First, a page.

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Turkey Meatloaf: A Healthier Version of an Old Favorite

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When I was growing up, meatloaf was part of the weekly menu. My Mom made it with ground beef from the butcher’s shop, and I can remember sitting there and watching her prepare it. In my kid’s mind, this seemed like some kind of magic because a dash of this, a pinch of that, and Mom had whipped up something truly delicious.

Well, cut to my adult life and the reality that we are trying to stay away from red meat completely in this house. We have been eating fish and chicken and then the usual non-meat things like pasta salads, pizza, and veggie omelets. All of this is healthy and we can come up with enough variety, but this old red meat lover felt nostalgic for some of those things from my childhood, especially good old meatloaf.

When I met my wife and she came to my parents’ house the first time for dinner, she stunned everyone because she did not know what meatloaf was (besides a chubby singer who had a great hit album). She did come to appreciate this unique culinary experience to some degree, though she still believes that ground beef can be utilized more suitably as meatballs or hamburgers.

I got the idea to make a turkey meatloaf one day last week, and I went to the supermarket (we no longer have butcher shops in my neighborhood) where butchers are rarely seen and seldom heard. I did see a couple of guys behind a hazy partition in white aprons smeared with blood, but I decided against asking for their advice when I heard the slam of the meat cleavers.

Anyway, I sorted through many different varieties of ground turkey and chicken to be found in the refrigerator case, and was happily surprised to discover that ground turkey looks a lot like ground beef. I settled on two pounds of 98 percent fat free ground turkey, bought the rest of my ingredients, and headed home with my eighteen month old son, who was probably wondering what meatloaf was going to look and taste like.

Using a large bowl (the way Mom always did), I dropped the two pounds of ground turkey into it. I then added two eggs, three slices of crumbled white bread (you can substitute bread crumbs if you wish), two cloves of crushed garlic, one sliced and diced onion, a generous amount of parsley, a pinch of salt, a dash of red pepper, and half a cup of ketchup. Now came the fun part (and the one thing Mom used to let me do to help her as a kid). All of this mish-mash has to be mixed thoroughly by hand. As I mushed all the ingredients together, the memory of the experience in my mother’s kitchen came back to me and the sweet smell of the mixture was exactly the same as it used to be.

Once everything is completely mixed, it is time to fashion the “loaf” part of this culinary endeavor. I decided on separating the mixture into two smaller loaves, but you can keep it all together and make one big loaf too. I happen to have Mom’s reliable old meatloaf pan, which allows the grease to drip through holes in the bottom to a second pan, and I would advise you to use this kind of device that is available in stores or online.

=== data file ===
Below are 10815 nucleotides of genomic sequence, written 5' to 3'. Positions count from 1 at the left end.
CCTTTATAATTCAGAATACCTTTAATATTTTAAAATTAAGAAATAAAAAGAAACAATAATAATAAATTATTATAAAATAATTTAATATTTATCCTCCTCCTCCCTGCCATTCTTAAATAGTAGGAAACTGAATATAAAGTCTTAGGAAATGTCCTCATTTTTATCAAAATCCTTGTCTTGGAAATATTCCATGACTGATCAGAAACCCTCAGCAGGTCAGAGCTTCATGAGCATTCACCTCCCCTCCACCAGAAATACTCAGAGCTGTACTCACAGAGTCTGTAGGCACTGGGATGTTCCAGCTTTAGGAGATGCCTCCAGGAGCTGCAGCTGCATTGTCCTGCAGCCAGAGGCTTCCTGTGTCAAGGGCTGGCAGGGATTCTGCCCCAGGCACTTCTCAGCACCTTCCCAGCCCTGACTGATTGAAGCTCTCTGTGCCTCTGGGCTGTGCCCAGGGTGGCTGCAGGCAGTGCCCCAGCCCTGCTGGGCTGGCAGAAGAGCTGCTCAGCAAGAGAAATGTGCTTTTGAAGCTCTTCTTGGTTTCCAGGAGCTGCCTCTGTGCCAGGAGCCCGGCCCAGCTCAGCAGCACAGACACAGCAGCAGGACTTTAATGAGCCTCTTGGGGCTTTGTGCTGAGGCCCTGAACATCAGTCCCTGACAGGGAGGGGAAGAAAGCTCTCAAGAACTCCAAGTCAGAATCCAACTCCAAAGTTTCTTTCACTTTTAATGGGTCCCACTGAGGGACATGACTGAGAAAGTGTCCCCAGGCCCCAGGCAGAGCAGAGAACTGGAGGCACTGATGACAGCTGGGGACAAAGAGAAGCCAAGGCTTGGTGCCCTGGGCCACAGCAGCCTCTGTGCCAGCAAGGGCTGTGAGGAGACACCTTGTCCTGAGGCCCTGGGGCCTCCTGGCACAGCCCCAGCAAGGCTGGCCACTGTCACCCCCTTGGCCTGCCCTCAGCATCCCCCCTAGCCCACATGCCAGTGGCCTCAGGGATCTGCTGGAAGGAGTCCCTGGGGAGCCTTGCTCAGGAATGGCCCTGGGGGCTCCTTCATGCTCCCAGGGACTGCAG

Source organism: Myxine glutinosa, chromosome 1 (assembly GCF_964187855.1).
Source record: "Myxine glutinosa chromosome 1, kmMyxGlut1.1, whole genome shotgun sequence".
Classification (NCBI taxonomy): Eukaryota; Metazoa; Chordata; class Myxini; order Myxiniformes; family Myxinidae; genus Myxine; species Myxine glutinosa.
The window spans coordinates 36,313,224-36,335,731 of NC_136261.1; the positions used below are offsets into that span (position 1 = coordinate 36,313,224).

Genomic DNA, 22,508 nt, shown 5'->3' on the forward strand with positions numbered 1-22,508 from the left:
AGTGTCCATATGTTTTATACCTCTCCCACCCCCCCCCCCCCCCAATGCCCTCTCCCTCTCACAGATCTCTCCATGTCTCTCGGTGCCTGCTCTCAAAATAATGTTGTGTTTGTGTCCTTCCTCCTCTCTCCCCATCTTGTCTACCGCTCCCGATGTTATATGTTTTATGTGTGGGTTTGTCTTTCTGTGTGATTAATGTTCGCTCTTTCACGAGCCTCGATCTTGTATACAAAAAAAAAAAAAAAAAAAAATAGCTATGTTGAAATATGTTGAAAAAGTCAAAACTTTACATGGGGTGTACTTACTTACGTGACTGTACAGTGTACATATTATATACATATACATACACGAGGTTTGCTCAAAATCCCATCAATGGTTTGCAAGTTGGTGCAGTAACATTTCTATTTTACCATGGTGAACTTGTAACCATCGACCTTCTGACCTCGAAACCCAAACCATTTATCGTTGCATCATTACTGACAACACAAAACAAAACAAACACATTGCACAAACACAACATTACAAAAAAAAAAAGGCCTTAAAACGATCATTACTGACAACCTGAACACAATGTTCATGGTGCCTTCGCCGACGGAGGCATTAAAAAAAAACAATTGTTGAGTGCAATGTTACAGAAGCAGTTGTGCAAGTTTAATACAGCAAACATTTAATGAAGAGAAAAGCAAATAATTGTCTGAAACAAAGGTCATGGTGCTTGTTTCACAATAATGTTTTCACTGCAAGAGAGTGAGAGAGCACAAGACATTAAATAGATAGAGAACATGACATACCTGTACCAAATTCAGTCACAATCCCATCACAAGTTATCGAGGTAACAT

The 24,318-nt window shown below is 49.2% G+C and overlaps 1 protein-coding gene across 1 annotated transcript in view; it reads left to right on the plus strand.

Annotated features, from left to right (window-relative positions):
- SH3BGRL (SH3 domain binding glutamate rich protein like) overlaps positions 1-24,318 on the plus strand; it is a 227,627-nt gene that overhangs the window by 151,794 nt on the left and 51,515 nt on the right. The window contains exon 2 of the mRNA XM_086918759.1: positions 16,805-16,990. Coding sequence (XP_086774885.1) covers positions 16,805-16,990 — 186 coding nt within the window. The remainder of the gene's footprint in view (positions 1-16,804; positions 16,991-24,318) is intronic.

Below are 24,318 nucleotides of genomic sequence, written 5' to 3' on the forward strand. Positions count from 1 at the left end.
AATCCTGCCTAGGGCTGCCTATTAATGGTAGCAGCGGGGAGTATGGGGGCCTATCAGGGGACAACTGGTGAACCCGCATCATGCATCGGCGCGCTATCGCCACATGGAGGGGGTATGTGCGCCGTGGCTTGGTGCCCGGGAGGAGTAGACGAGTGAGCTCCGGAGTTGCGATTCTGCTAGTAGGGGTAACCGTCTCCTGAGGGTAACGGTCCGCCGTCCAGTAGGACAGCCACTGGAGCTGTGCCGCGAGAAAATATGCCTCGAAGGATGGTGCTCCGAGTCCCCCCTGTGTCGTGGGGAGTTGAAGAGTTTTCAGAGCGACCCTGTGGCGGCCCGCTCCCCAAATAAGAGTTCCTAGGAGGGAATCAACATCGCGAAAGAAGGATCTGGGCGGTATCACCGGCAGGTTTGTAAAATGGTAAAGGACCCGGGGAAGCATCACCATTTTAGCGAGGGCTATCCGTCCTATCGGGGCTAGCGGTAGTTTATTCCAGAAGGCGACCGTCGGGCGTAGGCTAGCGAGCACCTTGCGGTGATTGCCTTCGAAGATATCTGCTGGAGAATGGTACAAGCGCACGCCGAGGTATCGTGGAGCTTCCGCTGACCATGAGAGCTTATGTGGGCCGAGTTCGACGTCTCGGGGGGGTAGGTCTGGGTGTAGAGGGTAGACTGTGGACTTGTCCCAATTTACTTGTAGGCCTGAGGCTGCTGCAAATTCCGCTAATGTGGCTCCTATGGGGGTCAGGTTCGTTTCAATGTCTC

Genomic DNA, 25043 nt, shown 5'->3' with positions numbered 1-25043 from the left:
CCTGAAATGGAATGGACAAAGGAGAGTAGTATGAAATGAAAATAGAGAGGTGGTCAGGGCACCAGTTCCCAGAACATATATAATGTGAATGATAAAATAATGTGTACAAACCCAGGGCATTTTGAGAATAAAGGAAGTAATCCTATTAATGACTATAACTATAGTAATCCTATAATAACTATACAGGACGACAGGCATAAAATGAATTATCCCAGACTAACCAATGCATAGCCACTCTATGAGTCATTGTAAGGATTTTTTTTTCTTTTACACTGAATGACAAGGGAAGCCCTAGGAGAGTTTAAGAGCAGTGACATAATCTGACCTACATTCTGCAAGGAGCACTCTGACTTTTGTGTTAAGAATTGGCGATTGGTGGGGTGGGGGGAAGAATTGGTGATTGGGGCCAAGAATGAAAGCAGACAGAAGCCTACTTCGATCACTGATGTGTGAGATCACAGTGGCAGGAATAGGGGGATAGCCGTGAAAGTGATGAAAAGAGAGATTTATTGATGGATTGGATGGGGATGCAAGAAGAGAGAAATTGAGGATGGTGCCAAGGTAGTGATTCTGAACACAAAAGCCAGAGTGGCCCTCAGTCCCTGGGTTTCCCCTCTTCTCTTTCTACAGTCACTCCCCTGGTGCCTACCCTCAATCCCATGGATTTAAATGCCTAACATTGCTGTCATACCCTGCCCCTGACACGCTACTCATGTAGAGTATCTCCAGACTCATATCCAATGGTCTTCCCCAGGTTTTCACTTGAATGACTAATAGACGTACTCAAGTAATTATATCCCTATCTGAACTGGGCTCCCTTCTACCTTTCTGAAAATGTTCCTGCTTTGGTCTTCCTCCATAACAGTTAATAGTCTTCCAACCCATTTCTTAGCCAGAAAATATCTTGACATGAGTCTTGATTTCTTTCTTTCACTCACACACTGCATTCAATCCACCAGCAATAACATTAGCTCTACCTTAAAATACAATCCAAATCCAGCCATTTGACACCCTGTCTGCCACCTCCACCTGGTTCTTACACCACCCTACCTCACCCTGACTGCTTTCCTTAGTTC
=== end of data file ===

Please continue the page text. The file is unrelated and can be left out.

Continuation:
Coat the pan with a thin film of olive oil, place the mixture into it, and pop the meatloaf into the oven at 350 degrees for one hour. The other loaf went into a large Ziploc bag and was stored in the freezer. This I also learned from my mother, and it is a good way to give yourself a second fresh portion for another dinner.

Once it is done, serve with whipped mashed potatoes and vegetables of your choice. My Italian father always preferred to have spaghetti with his meatloaf and put marinara sauce on top of it, which is a perfectly fine way to eat it. I prefer it served as it is as to not complicate the wonderful aroma of the meatloaf and its intricate flavorings that are detectable upon first bite.

This turkey meatloaf was a success. It tasted remarkably like what my Mom had made with beef, and even my son ate a few little pieces without squawking. It made us all happy to be enjoying something that was delicious and healthy too.

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About Victor Lana

Victor Lana has published numerous stories, articles, and poems in literary magazines and online. His books 'A Death in Prague' (2002), 'Move' (2003), 'The Savage Quiet September Sun: A Collection of 9/11 Stories' (2005), and 'Like a Passing Shadow' (2009) are available in print online and as e-books. His latest books 'Garden of Ghosts' and 'Flashes in the Pan' are available exclusively on Amazon. He has won the National Arts Club Award for Poetry, but has concentrated on writing mostly fiction and non-fiction prose in recent years. He has worked as a faculty advisor to school literary magazines and enjoys the creative process as a writer, editor, and collaborator. He has been with 'Blogcritics Magazine' since July 2005 and has written well over 500 articles; previously co-head sports editor, he now is a Culture and Society editor. Having traveled extensively, Victor has visited six continents and intends to get to Antarctica someday where he figures a few ideas for new stories await him.
  • Kate

    You know, Victor, I’ve always made turkey meatloaf. No one has ever known the difference. Or maybe they are just not telling me. Bon appetit.